So You Want to be a Naval Pilot in 1919?
Only applicants of “unquestionable high moral character’ and under thirty years of age may apply.
Circular Letter Number 238-19 Training of Enlisted and Warrant Aviation Pilots, 10/25/1919
"First Lieutenant E. V. [Eddie] Rickenbacker, 94th Aero Squadron, American ace, standing up in his Spad plane. Near Rembercourt, France." 10/18/1918
From the series: Signal Corps Photographs of American Military Activity, 1754 - 1954
Modern Aviation’s First Fatality
"Bystanders help extricate the mortally wounded US Army (USA) Lieutenant (LT) Thomas Selfridge from the wreck of the Wright Brothers Flyer after its crash at Fort Myer, Virginia (VA). At right, several men attend the injuries of Orville Wright, who lies on the ground at their feet, 09/17/1908”
Lieutenant Selfridge became the first fatality of powered aviation, succumbing to his injuries shortly after this crash. The flight had been part of a series of tests by Orville Wright to demonstrate the aircraft’s ability to carry a passenger.
Around the World with the Concorde
The Concorde was jointly developed by by Aérospatiale and the British Aircraft Corporation (BAC). The fleet of aircraft had an average cruise speed of Mach 2.02 (1334 mph), which is more than twice the speed of conventional aircraft.
The Concorde is seen above at the Naval Air Station Keflavik, Iceland, during an around the world test flight on September 1, 1977.
Happy National Aviation Day!
Orville Wright takes flight with observer Lt. Frank P. Lahm at Ft. Myer Virginia to win the Army’s prize for sustained flight with a passenger in September 1908.
National Aviation Day was proclaimed by President Franklin Roosevelt in honor of pioneering aviator Orville Wright’s birthday (August 19, 1871).
“Make America First in the Air" from the series Moving Images Relating to Military Aviation Activities, 1947 - 1984, from the Records of the U.S. Air Force.
The Berlin Airlift begins 65 years ago, June 24, 1948
WORLD IN FILM. Issue no. 176, 100 DAYS OF BLOCKADE, 1948
On June 24, 1948, Soviet forces began a blockade of West Berlin, severing all land connections between the city and western Europe. In response, U.S. and British Commonwealth Forces launched the Berlin Airlift (aka “Operation Vittles” for the Americans) to supply their garrisons and the population of Berlin.
At its height, the airlift delivered 5000 tons of supplies daily, including food, milk and coal, with aircraft arriving at Berlin every 30 seconds (at multiple airports). The blockade was eventually lifted on May 12, 1949.
"Civil Air Patrol - Eyes of the Home Skies", 1941 - 1945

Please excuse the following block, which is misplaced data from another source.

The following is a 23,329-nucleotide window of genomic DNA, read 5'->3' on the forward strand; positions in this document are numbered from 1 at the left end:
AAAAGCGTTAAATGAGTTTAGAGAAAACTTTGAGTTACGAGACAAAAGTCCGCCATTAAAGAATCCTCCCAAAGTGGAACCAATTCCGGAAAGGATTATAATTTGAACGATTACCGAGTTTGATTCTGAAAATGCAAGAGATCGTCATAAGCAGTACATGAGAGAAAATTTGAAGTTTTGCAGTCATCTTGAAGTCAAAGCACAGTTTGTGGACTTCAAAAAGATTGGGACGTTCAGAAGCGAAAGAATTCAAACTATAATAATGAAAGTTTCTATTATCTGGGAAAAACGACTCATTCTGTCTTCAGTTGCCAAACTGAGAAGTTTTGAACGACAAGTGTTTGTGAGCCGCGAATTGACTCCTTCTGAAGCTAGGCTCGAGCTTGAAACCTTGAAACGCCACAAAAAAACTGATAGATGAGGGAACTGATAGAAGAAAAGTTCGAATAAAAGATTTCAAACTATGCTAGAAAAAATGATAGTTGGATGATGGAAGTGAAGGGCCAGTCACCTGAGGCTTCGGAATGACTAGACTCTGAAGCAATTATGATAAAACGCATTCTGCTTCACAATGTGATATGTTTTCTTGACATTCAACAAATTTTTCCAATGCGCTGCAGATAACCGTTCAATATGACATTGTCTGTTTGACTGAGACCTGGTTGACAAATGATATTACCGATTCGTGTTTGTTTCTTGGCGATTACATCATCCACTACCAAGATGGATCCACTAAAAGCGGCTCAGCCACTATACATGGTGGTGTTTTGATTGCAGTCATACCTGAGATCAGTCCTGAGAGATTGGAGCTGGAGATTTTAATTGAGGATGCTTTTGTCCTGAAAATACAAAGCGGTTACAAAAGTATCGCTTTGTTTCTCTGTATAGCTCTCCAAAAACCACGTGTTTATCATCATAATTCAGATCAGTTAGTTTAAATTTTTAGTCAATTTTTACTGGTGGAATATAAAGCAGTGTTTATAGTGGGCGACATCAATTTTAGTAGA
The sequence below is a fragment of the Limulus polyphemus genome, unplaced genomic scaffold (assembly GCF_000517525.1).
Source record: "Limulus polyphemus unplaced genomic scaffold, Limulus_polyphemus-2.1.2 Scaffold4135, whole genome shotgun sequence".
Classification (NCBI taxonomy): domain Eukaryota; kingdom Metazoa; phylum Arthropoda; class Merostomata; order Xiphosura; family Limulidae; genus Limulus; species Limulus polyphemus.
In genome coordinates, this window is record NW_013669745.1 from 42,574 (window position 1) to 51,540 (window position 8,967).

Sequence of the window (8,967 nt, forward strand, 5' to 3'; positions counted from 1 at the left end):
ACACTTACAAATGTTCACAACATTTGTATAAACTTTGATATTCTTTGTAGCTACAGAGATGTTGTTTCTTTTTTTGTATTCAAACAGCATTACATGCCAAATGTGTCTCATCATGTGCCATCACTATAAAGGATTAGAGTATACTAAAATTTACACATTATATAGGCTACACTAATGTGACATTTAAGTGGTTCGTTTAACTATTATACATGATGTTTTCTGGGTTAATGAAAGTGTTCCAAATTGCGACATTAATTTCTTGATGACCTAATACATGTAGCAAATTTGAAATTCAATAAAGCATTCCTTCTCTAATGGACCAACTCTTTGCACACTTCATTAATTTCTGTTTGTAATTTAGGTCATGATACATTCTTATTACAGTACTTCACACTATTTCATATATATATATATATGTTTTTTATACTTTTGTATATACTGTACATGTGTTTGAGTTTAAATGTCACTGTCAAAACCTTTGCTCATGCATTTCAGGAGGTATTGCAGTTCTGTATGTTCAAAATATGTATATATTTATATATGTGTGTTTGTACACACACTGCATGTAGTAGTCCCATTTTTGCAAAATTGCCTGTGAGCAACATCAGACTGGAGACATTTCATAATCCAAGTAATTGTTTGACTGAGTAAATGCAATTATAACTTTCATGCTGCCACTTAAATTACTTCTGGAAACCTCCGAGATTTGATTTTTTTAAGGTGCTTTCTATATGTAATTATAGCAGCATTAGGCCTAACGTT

The Civil Air Patrol (CAP) was established on December 1, 1941 as the civil auxiliary to the Army Air Force, with a view to supplement America’s military operations in times of war. Following World War II, during which CAP pilots performed border and coastal patrol missions (even sinking 2 U-boats), CAP was reorganized, removing any combat role, and made permanent with Public Law 557 passed on May 26, 1948, 65 years ago today.
Bill to Break the Sound Barrier
If you were the first woman to break the sound barrier, who would you pick to fly the chase plane behind you?
Jacqueline Cochran tapped her friend, Colonel Chuck Yeager for the task for her May 18, 1953 flight. A logical decision, since he was the first pilot to break the barrier in 1947.
Here is his final bill for his expenses, including the replacement of dead chickens that stampeded when her low-flying Sabre jet flew over a ranch.
-from the Eisenhower Library
Pilot William C. Hopson of the U.S. Mail Service in Winter Flying Clothing
Regularly scheduled airmail service first began in the United States on May 15, 1918. "Wild Bill" Hopson remains one of the more colorful of the early airmail pilots. A former cab driver who survived several close calls (once landing upside down in a cornfield), he perished when his plane crashed during a storm in 1928. Check out his “Pilot Story” at the Smithsonian’s National Postal Museum.
70 years ago on April 18, 1943, a squadron of American P-38 Lightnings intercepted and shot down a flight carrying Admiral Isoroku Yamamoto, commander of the Imperial Japanese Navy and planner of the attack on Pearl Harbor. In an intelligence coup, U.S. Naval Intelligence had earlier decrypted Japanese transmissions detailing Yamamoto’s travel plans to the Solomon Islands. The P-38 Lightning was selected as one of the few fighter aircraft capable of making the 1000 mile roundtrip intercept mission.